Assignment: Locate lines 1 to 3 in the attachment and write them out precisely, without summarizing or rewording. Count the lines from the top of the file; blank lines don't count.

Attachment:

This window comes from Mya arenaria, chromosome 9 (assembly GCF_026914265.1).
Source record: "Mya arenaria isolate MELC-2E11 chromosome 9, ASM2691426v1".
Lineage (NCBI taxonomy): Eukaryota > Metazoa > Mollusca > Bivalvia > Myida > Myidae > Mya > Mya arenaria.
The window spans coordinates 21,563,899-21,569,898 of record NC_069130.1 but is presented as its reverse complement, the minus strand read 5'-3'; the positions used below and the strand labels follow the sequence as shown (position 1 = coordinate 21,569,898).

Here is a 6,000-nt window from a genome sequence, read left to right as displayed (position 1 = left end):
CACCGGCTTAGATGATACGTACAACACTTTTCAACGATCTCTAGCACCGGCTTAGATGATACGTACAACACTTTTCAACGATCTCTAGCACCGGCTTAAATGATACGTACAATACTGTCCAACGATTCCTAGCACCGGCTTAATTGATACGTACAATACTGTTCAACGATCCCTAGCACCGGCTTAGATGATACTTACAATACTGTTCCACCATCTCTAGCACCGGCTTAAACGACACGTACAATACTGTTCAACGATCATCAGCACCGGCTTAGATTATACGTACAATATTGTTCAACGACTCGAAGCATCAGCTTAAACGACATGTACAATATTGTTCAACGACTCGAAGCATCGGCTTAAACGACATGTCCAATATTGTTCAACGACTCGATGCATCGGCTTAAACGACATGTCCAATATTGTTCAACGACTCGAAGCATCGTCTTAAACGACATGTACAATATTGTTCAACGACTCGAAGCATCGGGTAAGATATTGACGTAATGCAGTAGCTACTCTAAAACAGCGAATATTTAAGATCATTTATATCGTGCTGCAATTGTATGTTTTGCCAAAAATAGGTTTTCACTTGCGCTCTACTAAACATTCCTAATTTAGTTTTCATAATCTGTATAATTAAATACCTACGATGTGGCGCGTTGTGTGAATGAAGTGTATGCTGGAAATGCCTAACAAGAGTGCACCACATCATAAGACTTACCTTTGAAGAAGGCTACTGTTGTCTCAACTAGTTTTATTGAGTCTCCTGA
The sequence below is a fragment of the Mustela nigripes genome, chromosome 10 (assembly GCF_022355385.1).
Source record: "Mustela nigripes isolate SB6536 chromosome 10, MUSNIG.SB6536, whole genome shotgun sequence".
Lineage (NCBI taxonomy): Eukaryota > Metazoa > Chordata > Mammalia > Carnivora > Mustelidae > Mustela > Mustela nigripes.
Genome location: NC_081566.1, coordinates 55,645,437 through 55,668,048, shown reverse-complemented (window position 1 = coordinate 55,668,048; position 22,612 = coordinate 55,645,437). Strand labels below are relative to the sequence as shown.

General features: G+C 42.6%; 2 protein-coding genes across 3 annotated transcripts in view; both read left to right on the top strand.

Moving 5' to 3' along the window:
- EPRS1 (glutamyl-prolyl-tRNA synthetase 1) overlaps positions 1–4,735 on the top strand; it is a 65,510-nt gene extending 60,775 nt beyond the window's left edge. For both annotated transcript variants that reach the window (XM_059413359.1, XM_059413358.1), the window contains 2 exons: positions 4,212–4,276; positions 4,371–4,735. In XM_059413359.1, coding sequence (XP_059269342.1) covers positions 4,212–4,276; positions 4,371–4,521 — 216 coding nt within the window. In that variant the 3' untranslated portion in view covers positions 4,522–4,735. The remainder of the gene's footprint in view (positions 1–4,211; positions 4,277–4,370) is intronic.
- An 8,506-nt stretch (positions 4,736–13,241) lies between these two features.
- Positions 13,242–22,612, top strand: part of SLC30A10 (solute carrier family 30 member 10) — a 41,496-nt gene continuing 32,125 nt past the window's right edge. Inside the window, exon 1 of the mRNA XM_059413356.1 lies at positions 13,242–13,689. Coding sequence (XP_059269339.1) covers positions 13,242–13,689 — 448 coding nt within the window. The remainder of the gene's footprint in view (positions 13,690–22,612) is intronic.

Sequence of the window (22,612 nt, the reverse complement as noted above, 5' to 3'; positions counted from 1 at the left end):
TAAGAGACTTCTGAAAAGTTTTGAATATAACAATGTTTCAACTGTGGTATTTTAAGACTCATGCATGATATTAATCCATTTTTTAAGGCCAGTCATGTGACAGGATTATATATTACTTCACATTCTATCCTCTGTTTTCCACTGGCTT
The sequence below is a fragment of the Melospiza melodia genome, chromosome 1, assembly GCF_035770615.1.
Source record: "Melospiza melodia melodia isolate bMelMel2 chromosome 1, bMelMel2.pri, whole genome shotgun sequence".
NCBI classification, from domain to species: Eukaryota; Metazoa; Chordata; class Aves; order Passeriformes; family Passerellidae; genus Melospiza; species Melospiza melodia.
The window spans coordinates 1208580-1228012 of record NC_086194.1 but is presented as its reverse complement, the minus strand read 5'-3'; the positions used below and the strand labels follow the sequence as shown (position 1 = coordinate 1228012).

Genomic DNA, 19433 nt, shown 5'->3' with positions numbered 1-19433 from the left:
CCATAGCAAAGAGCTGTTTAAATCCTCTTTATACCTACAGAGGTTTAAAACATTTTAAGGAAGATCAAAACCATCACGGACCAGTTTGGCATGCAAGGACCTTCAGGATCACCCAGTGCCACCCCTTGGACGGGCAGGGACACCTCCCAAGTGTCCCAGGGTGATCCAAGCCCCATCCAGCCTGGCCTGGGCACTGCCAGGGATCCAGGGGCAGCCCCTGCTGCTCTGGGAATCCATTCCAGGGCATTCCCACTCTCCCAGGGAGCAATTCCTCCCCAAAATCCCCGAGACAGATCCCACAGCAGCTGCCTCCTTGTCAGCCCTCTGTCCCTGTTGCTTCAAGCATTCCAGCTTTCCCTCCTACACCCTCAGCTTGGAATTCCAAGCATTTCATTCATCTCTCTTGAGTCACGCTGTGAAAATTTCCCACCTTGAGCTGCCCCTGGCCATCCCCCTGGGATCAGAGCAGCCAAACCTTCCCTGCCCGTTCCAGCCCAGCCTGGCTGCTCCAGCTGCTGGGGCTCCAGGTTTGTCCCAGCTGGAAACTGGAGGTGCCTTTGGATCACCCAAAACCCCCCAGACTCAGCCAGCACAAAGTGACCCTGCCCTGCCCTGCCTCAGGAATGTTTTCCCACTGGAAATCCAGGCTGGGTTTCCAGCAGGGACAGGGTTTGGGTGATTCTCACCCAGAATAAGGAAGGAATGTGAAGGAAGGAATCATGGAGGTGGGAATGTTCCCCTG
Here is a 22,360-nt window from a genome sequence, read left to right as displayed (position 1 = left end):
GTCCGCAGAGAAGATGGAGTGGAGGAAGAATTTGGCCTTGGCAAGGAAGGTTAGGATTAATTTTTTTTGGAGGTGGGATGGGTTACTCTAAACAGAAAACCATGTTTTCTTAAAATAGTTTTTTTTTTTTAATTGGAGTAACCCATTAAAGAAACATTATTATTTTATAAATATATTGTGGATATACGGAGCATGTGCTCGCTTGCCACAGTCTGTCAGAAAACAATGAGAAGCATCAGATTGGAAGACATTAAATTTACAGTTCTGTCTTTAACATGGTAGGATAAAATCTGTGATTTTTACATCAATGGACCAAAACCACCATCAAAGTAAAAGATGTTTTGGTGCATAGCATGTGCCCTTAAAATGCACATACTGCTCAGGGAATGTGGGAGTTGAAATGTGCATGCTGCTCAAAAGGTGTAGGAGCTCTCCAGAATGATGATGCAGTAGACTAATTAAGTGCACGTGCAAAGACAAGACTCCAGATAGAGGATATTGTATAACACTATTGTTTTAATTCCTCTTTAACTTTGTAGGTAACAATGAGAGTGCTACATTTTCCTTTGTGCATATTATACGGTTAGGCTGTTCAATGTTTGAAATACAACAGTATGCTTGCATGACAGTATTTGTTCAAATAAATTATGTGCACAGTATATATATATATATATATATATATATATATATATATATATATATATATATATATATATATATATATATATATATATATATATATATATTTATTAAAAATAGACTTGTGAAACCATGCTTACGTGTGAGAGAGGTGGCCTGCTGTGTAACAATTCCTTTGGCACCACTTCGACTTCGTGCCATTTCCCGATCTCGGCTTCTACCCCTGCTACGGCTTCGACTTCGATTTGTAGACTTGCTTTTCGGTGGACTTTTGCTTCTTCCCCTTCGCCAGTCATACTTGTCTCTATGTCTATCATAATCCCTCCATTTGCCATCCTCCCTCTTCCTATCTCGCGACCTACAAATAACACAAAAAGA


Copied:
This window comes from Mya arenaria, chromosome 9 (assembly GCF_026914265.1).
Source record: "Mya arenaria isolate MELC-2E11 chromosome 9, ASM2691426v1".
Lineage (NCBI taxonomy): Eukaryota > Metazoa > Mollusca > Bivalvia > Myida > Myidae > Mya > Mya arenaria.